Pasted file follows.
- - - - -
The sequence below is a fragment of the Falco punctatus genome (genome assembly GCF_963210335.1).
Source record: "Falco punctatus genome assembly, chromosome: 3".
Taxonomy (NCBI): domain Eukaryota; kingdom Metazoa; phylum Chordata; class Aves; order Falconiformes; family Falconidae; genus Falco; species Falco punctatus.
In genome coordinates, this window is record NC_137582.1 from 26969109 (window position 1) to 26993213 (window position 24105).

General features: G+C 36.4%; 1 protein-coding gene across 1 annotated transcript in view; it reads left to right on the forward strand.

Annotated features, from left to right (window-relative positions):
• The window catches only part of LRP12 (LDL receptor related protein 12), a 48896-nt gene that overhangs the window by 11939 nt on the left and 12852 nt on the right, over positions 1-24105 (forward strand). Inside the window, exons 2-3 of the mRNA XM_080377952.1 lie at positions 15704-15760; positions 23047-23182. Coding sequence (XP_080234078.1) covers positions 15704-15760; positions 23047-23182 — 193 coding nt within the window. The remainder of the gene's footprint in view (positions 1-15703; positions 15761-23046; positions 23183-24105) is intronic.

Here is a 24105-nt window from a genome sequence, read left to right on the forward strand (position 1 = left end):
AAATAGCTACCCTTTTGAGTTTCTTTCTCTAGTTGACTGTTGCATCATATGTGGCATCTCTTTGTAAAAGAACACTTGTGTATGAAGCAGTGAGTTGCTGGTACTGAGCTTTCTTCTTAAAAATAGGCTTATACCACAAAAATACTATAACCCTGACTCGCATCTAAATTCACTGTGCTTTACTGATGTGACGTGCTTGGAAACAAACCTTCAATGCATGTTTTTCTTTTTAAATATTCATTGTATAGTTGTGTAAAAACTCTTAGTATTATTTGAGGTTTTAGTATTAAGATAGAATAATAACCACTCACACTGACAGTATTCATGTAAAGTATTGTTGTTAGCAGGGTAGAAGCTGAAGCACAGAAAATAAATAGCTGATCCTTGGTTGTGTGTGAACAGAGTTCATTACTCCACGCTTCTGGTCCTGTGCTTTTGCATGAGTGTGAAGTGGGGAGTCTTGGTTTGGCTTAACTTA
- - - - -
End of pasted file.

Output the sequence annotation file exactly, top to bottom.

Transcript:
The sequence below is a fragment of the Falco punctatus genome (genome assembly GCF_963210335.1).
Source record: "Falco punctatus genome assembly, chromosome: 3".
Taxonomy (NCBI): domain Eukaryota; kingdom Metazoa; phylum Chordata; class Aves; order Falconiformes; family Falconidae; genus Falco; species Falco punctatus.
In genome coordinates, this window is record NC_137582.1 from 26969109 (window position 1) to 26993213 (window position 24105).

General features: G+C 36.4%; 1 protein-coding gene across 1 annotated transcript in view; it reads left to right on the forward strand.

Annotated features, from left to right (window-relative positions):
• The window catches only part of LRP12 (LDL receptor related protein 12), a 48896-nt gene that overhangs the window by 11939 nt on the left and 12852 nt on the right, over positions 1-24105 (forward strand). Inside the window, exons 2-3 of the mRNA XM_080377952.1 lie at positions 15704-15760; positions 23047-23182. Coding sequence (XP_080234078.1) covers positions 15704-15760; positions 23047-23182 — 193 coding nt within the window. The remainder of the gene's footprint in view (positions 1-15703; positions 15761-23046; positions 23183-24105) is intronic.

Here is a 24105-nt window from a genome sequence, read left to right on the forward strand (position 1 = left end):
AAATAGCTACCCTTTTGAGTTTCTTTCTCTAGTTGACTGTTGCATCATATGTGGCATCTCTTTGTAAAAGAACACTTGTGTATGAAGCAGTGAGTTGCTGGTACTGAGCTTTCTTCTTAAAAATAGGCTTATACCACAAAAATACTATAACCCTGACTCGCATCTAAATTCACTGTGCTTTACTGATGTGACGTGCTTGGAAACAAACCTTCAATGCATGTTTTTCTTTTTAAATATTCATTGTATAGTTGTGTAAAAACTCTTAGTATTATTTGAGGTTTTAGTATTAAGATAGAATAATAACCACTCACACTGACAGTATTCATGTAAAGTATTGTTGTTAGCAGGGTAGAAGCTGAAGCACAGAAAATAAATAGCTGATCCTTGGTTGTGTGTGAACAGAGTTCATTACTCCACGCTTCTGGTCCTGTGCTTTTGCATGAGTGTGAAGTGGGGAGTCTTGGTTTGGCTTAACTTA